Thirty-odd years ago, during a long interview with America’s greatest winemaker, Andre Tchelistcheff at Beaulieu Vineyard, I asked the maestro about his use of oak in aging cabernet sauvignon.
In his strong Russian accent, Andre went into a detailed explanation of the use of oak barrels and concluded by saying, in effect, once the winemaker smells the oak, “you have lost the wine.”
That sentiment was understood by many winemakers in the 1970s and earlier. The late John Parducci of Mendocino County was so adamantly opposed to the smell and taste of oak in his red wines that in 1973 he put out a cabernet with a red triangle in the right-hand corner of the front label that said, “Not aged in oak.”
By the 1980s, however, the flavor of oak was seen as essential to a fine red wine and also defined great chardonnay.
Actually, it wasn’t the oak aromas as much as the char inside the barrel that was lending wines their added aromatics and tastes.
The use of barrels goes back hundreds of years and they weren’t employed for the flavors they imparted, but for the maturity that wine gets in older, neutral barrels.
Red wines tend to be raw and unappealing when very young. Aging them in oak (or walnut, acacia or chestnut) can create a more mature beverage with complexities from the interaction of the volatiles in the wine and in the barrels. Aging also helps deal with rough tannins.
Aging wine in wood only for maturity began to change in the late 1970s when some wine reviewers started giving high scores to wines that smelled more of bacon, chocolate, coffee and vanilla than they did of wine grapes.
Such aromas and flavors came about partially as a result of the way barrels had traditionally been made. Staves cut from oak to be formed into barrels had to be bent before metal hoops could be used to hold them in place. To bend the wood, a small fire would be started in a cooper’s shop, around which staves could be positioned so the heat would make them more pliable.
The interior of each barrel thus was “toasted,” much the way the smoke from burning wood imparts a smoky aroma to bacon, or the way roasting of cacao or coffee beans adds to the flavors of chocolate and coffee.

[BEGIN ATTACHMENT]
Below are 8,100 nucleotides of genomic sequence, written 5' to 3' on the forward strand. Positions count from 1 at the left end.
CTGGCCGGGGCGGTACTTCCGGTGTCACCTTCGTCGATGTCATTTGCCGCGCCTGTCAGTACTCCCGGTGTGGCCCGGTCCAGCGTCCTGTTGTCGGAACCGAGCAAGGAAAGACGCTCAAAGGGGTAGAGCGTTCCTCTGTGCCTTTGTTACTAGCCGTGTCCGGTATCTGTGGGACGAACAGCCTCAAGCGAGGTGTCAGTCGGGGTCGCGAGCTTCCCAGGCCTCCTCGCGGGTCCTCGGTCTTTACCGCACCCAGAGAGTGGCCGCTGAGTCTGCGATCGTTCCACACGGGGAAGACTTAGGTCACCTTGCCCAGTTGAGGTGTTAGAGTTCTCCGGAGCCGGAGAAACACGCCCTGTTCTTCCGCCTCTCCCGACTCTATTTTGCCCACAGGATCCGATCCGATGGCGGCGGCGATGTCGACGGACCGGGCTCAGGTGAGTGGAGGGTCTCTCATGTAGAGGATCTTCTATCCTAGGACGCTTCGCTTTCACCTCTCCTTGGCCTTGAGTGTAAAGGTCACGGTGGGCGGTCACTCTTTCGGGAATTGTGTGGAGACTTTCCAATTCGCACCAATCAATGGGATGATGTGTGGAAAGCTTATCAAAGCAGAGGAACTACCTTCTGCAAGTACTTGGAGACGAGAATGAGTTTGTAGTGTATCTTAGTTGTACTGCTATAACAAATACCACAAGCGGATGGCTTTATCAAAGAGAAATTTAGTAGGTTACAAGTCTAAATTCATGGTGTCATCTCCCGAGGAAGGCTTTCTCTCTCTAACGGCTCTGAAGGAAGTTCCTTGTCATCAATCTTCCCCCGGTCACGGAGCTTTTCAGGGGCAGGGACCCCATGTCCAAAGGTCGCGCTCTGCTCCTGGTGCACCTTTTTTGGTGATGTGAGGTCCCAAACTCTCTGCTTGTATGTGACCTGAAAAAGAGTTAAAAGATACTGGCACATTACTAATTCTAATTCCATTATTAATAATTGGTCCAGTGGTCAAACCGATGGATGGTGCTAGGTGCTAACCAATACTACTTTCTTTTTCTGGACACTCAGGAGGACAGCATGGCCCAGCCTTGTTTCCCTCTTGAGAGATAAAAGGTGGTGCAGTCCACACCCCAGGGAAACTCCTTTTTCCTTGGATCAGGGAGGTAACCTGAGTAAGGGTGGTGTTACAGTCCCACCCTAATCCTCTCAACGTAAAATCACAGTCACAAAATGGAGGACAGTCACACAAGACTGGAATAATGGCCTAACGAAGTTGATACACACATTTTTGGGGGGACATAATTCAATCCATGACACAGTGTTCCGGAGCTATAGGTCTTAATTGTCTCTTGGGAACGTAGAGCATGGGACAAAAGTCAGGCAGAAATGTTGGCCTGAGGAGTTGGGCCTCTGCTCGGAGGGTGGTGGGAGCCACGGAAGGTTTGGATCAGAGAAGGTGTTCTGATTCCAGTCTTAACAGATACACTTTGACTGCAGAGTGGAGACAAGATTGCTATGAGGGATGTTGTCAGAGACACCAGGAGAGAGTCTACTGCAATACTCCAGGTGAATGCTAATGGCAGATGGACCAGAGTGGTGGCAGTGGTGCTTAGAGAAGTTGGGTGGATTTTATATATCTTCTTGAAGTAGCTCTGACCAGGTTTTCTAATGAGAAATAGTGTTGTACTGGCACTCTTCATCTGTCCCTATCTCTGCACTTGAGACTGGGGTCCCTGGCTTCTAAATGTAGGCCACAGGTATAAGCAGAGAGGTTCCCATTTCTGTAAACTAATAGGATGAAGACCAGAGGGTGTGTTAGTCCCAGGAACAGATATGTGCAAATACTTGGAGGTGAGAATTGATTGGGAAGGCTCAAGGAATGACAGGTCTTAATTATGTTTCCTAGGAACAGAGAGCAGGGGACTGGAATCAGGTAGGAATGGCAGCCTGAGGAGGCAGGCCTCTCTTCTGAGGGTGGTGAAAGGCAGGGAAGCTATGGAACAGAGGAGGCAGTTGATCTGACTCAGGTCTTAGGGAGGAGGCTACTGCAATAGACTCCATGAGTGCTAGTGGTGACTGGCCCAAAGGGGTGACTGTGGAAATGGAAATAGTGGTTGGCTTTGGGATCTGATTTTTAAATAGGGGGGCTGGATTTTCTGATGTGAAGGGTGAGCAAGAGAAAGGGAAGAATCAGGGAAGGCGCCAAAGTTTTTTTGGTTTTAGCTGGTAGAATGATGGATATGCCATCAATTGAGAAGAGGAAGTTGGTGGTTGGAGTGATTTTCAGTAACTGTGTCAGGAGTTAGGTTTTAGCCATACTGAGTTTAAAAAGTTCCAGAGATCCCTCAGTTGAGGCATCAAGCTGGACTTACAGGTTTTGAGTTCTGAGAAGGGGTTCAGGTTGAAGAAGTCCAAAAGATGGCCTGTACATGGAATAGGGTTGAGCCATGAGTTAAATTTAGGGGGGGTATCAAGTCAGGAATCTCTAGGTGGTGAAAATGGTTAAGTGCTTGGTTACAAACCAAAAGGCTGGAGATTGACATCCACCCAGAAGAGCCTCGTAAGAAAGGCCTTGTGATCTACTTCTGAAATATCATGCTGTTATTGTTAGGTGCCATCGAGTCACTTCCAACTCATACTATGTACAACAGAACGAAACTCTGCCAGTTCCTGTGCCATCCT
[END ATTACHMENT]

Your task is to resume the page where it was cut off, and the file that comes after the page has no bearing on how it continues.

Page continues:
As oak flavors became a popular new characteristic for many wines, Tchelistcheff’s old message about noticeable oak being a sign of a poorly made wine was abandoned.
Before long, numerous shortcuts were developed to infuse oak flavoring into wines, such as chips, toasted staves and granulated oak powder. Most have serious drawbacks but are still used in some cheaper wines.
French oak barrels, generally perceived to impart the most classic flavors, are made from a species called Quercus Robur, which differs from the American Quercus Alba, which imparts slightly different aromatics.
The cost of French oak is usually much higher than that of American oak, and there are literally dozens of variations from one barrel maker to another, and from one forest in France to another.
In the past few years, some wineries are experimenting by using older barrels and emulating the 1970s with their wines.
The newly released 2013 BV Private Reserve Cabernet Sauvignon ($140), a wine whose style was created by Tchelistcheff, reflects more restraint in the use of oak than many other Napa Valley producers. It has a classic varietal aroma and excellent aging potential.
One winemaker with courage developed a cabernet franc made in the style of the Loire Valley that is rather challenging but remarkably interesting.
Fox Run Winery in New York is just releasing a small-production, but stellar cab franc that was not aged in barrels at all, a la Parducci.
The 2016 Fox Run Unoaked Cabernet Franc “Ikehu” (Hawaiian for “energy”) is amazingly stylish with perfect varietal character and delightfully high acidity. It is paler in color than most such wines but delivers wonderful, precise flavors.
“The idea for that wine came from my assistant, Lindsey Van Keuren,” said Peter Bell. He said Fox Run “didn’t have enough barrels for all the franc, so she suggested we put some in stainless steel tanks.”
By January, “she suggested that the wine had turned out sensationally, so we all agreed, ‘Let’s go with this,’” he said. Only 120 cases were made.
“I think it’s a mortal sin to throw new oak at a wine like that,” said Bell.
Wine of the Week: 2016 Scheid Pinot Noir Rosé, Scheid Vineyards, Monterey County ($19): This completely dry pink wine has aromas of strawberry, watermelon and a subtle spiced note. It is dry enough to work with almost any food. Superb.
Sonoma County resident Dan Berger publishes “Vintage Experiences,” a weekly wine newsletter. Write to him at email@example.com. He is also co-host of California Wine Country with Steve Jaxon on KSRO Radio, 1350 am.